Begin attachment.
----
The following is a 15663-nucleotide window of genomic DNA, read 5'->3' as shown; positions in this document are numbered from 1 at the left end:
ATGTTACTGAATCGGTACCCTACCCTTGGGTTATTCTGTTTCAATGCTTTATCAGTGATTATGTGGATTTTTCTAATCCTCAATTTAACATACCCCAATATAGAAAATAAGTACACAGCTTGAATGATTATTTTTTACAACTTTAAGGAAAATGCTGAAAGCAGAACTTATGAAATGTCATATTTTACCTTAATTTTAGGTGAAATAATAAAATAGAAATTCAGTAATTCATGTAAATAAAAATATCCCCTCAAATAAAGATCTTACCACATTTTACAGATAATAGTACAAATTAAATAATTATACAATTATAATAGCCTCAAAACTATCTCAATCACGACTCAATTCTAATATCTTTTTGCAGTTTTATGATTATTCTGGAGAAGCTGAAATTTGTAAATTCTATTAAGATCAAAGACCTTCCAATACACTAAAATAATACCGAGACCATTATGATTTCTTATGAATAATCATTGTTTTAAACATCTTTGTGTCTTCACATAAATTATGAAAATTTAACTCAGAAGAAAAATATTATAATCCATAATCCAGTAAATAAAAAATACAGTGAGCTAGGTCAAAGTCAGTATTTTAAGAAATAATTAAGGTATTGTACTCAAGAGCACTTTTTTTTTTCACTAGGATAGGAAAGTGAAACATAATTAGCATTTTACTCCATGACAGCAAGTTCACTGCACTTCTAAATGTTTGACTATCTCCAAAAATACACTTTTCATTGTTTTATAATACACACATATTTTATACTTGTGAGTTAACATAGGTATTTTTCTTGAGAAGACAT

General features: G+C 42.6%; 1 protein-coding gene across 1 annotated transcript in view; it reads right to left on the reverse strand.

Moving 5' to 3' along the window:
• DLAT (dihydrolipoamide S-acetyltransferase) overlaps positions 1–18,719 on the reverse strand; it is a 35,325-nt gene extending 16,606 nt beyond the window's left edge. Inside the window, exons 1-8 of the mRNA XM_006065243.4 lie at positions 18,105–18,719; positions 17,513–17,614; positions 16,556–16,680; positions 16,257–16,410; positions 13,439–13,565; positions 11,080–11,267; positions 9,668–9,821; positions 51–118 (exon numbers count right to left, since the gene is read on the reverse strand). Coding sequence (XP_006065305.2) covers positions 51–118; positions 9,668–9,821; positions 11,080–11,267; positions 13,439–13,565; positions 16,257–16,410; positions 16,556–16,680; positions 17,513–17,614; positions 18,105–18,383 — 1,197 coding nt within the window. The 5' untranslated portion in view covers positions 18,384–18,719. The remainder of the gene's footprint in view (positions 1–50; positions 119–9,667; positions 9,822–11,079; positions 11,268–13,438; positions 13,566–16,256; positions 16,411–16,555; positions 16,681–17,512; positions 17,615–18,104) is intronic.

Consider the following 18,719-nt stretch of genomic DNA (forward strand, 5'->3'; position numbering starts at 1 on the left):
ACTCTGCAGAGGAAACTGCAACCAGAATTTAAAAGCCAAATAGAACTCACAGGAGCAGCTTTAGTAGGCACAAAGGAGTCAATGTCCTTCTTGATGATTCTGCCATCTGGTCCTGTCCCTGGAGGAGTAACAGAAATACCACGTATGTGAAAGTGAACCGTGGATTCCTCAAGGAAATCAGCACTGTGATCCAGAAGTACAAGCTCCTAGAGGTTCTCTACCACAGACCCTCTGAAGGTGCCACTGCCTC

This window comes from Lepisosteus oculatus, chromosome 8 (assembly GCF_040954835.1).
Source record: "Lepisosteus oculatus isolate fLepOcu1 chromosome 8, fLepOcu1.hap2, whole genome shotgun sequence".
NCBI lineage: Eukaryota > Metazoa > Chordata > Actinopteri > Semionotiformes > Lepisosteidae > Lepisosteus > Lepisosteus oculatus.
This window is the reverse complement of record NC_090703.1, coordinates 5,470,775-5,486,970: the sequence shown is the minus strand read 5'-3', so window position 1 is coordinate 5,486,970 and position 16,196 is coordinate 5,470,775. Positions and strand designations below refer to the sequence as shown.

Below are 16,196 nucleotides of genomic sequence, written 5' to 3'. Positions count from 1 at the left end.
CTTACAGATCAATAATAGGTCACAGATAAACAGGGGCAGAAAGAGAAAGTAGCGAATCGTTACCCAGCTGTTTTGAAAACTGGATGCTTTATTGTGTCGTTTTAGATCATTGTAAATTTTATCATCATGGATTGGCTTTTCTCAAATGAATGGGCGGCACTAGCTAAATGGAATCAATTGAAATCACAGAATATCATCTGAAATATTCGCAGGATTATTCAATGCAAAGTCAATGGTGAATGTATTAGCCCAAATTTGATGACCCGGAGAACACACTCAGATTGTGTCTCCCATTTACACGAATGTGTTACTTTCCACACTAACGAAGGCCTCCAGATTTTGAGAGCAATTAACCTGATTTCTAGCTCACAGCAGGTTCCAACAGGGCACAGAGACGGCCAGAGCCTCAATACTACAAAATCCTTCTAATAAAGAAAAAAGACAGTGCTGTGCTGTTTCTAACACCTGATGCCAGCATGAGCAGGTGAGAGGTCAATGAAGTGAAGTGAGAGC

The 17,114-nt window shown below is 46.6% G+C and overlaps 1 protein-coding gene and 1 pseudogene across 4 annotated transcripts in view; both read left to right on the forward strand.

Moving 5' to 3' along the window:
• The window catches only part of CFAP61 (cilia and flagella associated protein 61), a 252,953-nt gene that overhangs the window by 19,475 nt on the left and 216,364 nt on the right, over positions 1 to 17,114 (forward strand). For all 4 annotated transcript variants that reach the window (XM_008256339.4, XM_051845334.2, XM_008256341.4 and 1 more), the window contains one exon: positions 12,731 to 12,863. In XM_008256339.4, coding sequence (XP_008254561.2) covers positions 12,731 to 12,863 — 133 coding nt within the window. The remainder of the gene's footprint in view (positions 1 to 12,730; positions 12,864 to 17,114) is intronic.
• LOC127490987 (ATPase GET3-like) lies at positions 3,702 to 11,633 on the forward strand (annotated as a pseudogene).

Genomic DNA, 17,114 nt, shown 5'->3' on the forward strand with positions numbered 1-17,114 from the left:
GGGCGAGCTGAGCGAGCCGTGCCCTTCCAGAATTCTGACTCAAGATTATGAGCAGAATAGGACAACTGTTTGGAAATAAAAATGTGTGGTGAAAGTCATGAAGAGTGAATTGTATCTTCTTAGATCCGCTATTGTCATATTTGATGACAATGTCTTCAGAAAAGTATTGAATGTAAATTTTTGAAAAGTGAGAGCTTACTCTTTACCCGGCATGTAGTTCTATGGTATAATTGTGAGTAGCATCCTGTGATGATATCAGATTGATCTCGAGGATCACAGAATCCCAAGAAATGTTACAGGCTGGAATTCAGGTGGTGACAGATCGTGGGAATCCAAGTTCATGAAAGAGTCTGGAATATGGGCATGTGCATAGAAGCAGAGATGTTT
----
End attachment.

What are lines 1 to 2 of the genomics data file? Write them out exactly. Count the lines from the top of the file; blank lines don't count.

The following is a 15663-nucleotide window of genomic DNA, read 5'->3' as shown; positions in this document are numbered from 1 at the left end:
ATGTTACTGAATCGGTACCCTACCCTTGGGTTATTCTGTTTCAATGCTTTATCAGTGATTATGTGGATTTTTCTAATCCTCAATTTAACATACCCCAATATAGAAAATAAGTACACAGCTTGAATGATTATTTTTTACAACTTTAAGGAAAATGCTGAAAGCAGAACTTATGAAATGTCATATTTTACCTTAATTTTAGGTGAAATAATAAAATAGAAATTCAGTAATTCATGTAAATAAAAATATCCCCTCAAATAAAGATCTTACCACATTTTACAGATAATAGTACAAATTAAATAATTATACAATTATAATAGCCTCAAAACTATCTCAATCACGACTCAATTCTAATATCTTTTTGCAGTTTTATGATTATTCTGGAGAAGCTGAAATTTGTAAATTCTATTAAGATCAAAGACCTTCCAATACACTAAAATAATACCGAGACCATTATGATTTCTTATGAATAATCATTGTTTTAAACATCTTTGTGTCTTCACATAAATTATGAAAATTTAACTCAGAAGAAAAATATTATAATCCATAATCCAGTAAATAAAAAATACAGTGAGCTAGGTCAAAGTCAGTATTTTAAGAAATAATTAAGGTATTGTACTCAAGAGCACTTTTTTTTTTCACTAGGATAGGAAAGTGAAACATAATTAGCATTTTACTCCATGACAGCAAGTTCACTGCACTTCTAAATGTTTGACTATCTCCAAAAATACACTTTTCATTGTTTTATAATACACACATATTTTATACTTGTGAGTTAACATAGGTATTTTTCTTGAGAAGACAT